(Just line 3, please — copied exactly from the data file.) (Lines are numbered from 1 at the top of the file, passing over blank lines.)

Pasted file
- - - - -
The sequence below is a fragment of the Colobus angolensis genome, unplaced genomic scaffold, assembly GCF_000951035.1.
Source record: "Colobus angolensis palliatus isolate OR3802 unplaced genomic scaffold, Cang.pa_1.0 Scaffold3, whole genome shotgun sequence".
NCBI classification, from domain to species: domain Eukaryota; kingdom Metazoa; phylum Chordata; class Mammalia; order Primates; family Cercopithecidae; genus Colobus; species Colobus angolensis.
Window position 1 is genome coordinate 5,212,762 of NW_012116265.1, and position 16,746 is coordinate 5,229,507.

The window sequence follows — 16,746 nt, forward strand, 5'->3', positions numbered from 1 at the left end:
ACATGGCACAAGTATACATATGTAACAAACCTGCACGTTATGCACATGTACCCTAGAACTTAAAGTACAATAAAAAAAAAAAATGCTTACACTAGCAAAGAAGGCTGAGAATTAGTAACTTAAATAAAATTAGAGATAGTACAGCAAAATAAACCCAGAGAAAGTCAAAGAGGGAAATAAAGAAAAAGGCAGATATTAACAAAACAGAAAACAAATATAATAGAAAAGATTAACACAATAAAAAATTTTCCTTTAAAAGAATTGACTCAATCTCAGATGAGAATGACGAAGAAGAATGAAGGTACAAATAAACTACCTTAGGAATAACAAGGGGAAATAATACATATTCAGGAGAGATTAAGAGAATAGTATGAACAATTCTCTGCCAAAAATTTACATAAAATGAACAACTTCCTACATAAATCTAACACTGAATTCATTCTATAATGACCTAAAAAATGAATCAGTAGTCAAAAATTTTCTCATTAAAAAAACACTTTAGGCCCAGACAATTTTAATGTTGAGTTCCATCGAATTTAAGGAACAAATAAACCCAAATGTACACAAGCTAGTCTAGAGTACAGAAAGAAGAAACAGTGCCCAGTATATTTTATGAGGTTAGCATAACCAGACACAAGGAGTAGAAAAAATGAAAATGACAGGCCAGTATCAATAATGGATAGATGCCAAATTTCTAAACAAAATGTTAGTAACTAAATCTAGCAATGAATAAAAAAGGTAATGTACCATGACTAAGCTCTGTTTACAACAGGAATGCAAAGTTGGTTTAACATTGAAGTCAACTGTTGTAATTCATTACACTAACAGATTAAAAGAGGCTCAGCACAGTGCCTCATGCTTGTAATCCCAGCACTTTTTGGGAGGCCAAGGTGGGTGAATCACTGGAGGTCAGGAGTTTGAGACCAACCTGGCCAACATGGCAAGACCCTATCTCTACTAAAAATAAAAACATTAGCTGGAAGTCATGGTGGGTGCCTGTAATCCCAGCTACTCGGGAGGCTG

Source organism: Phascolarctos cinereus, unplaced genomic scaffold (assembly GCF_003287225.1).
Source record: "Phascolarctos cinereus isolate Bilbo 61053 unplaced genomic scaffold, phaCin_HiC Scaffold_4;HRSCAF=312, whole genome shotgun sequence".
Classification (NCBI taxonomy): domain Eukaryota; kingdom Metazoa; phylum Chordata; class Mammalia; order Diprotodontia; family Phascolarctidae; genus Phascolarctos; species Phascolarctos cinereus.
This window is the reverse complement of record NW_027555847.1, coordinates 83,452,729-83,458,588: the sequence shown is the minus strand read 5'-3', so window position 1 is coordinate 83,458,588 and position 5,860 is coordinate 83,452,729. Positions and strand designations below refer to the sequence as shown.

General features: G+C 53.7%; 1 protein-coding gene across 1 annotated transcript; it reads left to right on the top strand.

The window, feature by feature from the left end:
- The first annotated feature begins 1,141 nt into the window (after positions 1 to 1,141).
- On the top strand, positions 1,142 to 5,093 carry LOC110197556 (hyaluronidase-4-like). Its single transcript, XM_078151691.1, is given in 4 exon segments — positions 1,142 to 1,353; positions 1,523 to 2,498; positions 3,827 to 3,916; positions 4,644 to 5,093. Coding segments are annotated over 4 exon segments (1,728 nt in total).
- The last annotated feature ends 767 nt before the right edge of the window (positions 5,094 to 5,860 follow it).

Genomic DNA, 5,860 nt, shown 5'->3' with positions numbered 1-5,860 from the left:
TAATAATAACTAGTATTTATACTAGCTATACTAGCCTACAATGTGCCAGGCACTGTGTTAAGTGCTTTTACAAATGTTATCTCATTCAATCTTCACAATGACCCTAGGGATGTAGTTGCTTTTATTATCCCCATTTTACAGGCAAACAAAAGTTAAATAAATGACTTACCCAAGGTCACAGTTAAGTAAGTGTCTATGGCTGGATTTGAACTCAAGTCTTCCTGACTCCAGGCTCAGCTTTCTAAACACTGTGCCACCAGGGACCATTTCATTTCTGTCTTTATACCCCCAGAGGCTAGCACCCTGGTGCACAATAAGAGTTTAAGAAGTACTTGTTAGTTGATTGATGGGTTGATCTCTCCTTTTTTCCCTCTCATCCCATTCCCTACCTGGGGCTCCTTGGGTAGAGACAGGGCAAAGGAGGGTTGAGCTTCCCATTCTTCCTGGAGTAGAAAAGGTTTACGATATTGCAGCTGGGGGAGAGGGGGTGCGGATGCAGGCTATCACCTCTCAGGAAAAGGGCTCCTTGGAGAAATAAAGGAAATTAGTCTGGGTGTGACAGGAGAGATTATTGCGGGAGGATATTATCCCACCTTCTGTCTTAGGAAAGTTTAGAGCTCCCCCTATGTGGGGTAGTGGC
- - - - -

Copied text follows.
NCBI classification, from domain to species: domain Eukaryota; kingdom Metazoa; phylum Chordata; class Mammalia; order Primates; family Cercopithecidae; genus Colobus; species Colobus angolensis.